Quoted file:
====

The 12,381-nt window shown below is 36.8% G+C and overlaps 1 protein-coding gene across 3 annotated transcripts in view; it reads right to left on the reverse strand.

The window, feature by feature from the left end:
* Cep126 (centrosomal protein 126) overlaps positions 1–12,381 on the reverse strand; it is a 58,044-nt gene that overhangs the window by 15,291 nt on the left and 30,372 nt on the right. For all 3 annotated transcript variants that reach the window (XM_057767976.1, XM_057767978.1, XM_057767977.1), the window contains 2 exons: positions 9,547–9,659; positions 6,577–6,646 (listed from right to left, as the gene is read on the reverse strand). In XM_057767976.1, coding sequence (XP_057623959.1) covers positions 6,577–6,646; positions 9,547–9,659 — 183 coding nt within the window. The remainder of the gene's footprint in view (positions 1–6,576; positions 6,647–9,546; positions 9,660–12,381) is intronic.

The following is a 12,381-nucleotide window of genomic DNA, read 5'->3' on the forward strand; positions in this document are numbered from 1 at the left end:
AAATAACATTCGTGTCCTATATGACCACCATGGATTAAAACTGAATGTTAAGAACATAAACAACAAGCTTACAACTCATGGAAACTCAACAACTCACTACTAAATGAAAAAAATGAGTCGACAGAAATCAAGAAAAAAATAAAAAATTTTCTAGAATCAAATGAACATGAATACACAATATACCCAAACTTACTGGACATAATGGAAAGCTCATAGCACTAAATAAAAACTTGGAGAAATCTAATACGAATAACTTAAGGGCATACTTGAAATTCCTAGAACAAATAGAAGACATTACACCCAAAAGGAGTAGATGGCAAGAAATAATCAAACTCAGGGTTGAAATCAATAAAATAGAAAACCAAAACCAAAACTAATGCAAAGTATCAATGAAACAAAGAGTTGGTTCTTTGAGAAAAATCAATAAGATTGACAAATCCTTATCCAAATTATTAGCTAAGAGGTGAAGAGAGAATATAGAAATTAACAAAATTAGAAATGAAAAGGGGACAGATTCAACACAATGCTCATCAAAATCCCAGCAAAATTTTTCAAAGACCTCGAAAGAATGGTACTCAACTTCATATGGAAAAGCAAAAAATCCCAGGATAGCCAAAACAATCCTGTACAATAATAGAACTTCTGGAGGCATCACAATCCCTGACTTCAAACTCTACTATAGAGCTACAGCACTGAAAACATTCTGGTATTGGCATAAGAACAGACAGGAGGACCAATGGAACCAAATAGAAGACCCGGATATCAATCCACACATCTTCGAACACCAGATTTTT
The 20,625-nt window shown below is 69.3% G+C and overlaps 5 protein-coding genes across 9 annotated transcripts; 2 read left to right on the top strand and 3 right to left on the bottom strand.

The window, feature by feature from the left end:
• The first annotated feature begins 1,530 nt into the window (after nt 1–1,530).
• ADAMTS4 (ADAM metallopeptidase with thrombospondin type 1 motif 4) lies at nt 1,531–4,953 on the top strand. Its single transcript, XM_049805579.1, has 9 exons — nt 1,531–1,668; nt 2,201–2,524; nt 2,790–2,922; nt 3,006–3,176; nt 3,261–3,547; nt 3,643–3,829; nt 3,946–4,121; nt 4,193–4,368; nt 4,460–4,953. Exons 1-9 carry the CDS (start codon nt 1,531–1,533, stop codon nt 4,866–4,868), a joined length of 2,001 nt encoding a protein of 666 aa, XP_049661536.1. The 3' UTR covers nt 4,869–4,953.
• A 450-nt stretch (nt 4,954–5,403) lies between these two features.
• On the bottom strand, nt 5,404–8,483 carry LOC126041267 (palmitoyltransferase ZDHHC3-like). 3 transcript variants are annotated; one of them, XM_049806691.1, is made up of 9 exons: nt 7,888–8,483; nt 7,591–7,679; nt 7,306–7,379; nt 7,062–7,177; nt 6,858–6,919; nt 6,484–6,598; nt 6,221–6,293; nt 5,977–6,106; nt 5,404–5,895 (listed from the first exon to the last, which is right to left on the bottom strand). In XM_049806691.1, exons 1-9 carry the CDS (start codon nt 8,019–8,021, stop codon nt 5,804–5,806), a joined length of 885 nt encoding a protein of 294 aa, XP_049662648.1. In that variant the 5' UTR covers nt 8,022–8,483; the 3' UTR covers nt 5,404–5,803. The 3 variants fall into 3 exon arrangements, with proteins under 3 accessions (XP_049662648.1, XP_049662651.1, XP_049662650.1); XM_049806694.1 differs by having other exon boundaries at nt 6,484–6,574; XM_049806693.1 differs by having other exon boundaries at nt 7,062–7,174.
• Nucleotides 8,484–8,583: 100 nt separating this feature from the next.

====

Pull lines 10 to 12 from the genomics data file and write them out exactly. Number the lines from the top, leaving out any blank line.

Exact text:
• A 450-nt stretch (nt 4,954–5,403) lies between these two features.
• On the bottom strand, nt 5,404–8,483 carry LOC126041267 (palmitoyltransferase ZDHHC3-like). 3 transcript variants are annotated; one of them, XM_049806691.1, is made up of 9 exons: nt 7,888–8,483; nt 7,591–7,679; nt 7,306–7,379; nt 7,062–7,177; nt 6,858–6,919; nt 6,484–6,598; nt 6,221–6,293; nt 5,977–6,106; nt 5,404–5,895 (listed from the first exon to the last, which is right to left on the bottom strand). In XM_049806691.1, exons 1-9 carry the CDS (start codon nt 8,019–8,021, stop codon nt 5,804–5,806), a joined length of 885 nt encoding a protein of 294 aa, XP_049662648.1. In that variant the 5' UTR covers nt 8,022–8,483; the 3' UTR covers nt 5,404–5,803. The 3 variants fall into 3 exon arrangements, with proteins under 3 accessions (XP_049662648.1, XP_049662651.1, XP_049662650.1); XM_049806694.1 differs by having other exon boundaries at nt 6,484–6,574; XM_049806693.1 differs by having other exon boundaries at nt 7,062–7,174.
• Nucleotides 8,484–8,583: 100 nt separating this feature from the next.